Astronomers find evidence of water on TRAPPIST-1 exoplanets

Astronomers find evidence of water on TRAPPIST-1 exoplanets
The search for life on other planets is gaining fresh impetus with new research suggesting planets in the TRAPPIST-1 system could harbor substantial amounts of water.

The dwarf star TRAPPIST-1 is more than 39 light years from Earth and was discovered along with three orbiting Earth-sized planets in 2015. In February this year, four more exoplanets were found orbiting the star, with three thought to lie in the ‘habitable zone.’

In a study published in the Astronomical Journal, an international team of researchers led by Swiss astronomer Vincent Bourrier of the University of Geneva Observatory studied the effect of ultraviolet light on the atmosphere of all seven of the system’s exoplanets.

Using the Hubble telescope, the team found evidence of atmospheric water vapor after the observatory picked up signs of hydrogen gas clouds around the planets. Scientists believe this water vapor is a result of intense heat caused by exposure to ultraviolet radiation.

The team concluded that TRAPPIST-1b and 1c, the two innermost planets, are the most dry having lost up to 20 Earth-oceans-worth of water over the last 8 billion years. The ‘habitable zone’ planets, designated e, f and g, are thought to have lost a lot less moisture, meaning they likely still have a large store.

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Writing in the Astronomical Journal, Bourrier said: “What we found tells us that probably the [three] inner planets are not good planets to search for life.”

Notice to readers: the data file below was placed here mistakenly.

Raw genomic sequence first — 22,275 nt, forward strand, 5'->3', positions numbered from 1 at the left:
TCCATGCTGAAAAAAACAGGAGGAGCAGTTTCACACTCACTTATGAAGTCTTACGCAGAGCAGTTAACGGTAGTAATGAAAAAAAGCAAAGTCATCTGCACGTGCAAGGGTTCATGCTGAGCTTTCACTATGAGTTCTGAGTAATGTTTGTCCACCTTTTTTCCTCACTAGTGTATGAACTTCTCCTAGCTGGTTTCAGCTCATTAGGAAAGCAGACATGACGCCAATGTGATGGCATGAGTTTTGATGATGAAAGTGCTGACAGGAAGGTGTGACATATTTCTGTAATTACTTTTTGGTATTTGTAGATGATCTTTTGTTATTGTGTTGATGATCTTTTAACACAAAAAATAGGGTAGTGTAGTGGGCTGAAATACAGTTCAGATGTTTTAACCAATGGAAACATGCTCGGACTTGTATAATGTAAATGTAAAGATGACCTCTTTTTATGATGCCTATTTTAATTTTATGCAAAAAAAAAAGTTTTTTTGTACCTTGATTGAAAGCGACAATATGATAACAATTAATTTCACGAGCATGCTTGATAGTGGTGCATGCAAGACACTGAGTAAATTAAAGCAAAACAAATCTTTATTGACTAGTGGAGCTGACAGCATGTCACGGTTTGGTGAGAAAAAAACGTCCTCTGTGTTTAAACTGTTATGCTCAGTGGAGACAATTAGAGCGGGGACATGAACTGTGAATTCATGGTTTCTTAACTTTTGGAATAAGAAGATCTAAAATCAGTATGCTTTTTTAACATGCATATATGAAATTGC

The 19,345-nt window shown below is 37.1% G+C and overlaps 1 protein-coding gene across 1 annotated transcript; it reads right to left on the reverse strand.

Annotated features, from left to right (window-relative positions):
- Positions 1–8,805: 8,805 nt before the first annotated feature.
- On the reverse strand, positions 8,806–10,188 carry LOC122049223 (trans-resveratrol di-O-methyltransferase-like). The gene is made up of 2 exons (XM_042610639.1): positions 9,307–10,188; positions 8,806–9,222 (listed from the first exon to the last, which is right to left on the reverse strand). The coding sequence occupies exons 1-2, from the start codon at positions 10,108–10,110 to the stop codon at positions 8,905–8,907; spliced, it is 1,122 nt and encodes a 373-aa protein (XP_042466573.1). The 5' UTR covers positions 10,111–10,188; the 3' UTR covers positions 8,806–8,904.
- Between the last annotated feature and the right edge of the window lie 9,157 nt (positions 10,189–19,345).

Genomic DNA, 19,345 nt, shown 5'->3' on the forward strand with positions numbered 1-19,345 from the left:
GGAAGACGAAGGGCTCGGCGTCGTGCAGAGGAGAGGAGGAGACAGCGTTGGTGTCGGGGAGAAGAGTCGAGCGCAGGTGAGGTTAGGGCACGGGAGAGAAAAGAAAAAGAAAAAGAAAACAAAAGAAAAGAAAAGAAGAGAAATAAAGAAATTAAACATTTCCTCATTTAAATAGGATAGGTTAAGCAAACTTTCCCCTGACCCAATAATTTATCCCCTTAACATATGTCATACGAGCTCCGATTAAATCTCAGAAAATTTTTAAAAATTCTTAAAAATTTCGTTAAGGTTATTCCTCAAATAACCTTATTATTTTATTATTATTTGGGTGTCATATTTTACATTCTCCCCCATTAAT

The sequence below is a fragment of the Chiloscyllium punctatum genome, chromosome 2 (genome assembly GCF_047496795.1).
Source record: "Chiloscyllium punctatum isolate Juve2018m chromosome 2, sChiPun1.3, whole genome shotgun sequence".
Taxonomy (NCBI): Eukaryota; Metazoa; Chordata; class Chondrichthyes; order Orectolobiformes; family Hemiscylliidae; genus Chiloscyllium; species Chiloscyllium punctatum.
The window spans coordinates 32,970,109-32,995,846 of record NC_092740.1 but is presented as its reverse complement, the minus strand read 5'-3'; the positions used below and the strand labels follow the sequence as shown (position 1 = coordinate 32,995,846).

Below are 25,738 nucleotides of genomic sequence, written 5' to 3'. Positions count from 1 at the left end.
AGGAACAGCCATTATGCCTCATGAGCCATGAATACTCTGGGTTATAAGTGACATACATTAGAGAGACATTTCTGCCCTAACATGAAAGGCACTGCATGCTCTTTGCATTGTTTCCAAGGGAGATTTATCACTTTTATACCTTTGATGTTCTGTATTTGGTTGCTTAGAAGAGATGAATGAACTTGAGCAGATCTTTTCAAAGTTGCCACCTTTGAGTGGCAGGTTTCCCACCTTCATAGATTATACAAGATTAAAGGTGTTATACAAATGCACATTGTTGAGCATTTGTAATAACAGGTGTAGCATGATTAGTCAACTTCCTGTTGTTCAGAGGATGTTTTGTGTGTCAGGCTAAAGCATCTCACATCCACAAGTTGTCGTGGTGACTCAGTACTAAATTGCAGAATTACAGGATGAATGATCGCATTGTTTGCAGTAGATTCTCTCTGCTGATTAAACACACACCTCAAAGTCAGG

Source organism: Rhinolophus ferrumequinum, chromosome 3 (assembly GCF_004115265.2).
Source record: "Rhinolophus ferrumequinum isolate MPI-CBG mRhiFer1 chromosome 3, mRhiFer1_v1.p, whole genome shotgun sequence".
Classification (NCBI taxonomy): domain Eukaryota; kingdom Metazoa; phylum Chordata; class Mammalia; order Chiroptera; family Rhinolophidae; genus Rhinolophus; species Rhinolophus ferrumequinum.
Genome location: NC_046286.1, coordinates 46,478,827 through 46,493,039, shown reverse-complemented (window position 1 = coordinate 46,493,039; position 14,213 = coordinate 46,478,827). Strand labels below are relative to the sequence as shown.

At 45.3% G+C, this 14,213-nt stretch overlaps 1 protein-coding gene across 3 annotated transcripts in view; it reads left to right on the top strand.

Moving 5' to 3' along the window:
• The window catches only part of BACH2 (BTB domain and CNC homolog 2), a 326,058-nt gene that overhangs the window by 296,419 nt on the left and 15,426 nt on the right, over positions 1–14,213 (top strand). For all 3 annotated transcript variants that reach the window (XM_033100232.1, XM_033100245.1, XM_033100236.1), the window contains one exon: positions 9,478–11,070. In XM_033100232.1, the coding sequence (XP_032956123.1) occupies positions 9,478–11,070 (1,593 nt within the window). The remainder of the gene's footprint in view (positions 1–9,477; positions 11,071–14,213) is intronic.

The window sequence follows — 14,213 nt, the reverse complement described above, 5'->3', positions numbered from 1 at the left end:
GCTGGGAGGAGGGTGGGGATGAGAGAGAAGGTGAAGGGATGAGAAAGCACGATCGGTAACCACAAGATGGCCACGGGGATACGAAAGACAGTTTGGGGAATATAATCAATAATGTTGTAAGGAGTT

Bourrier suggested that the launch of James Webb Space Telescope, the successor to Hubble, in October 2018 could make up for the lack of conclusive data about the atmospheres of the planets.

"While our results suggest that the outer planets are the best candidates to search for water with the upcoming James Webb Space Telescope, they also highlight the need for theoretical studies and complementary observations at all wavelengths to determine the nature of the TRAPPIST-1 planets and their potential habitability,” he said.

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Speaking to the Guardian, astrophysicist Ignas Snellen of Leiden Observatory in the Netherlands said the project needed more data to determine if the planets contain water.

“We are all very eager to learn more about the possible climates on these planets, and in particular whether they could host liquid water,” said Snellen. “Personally, I think that you can make all the calculations you want, but in the end we need measurements.”

“If one or more of these planets turn out to contain water it will be an enormous breakthrough,” he added.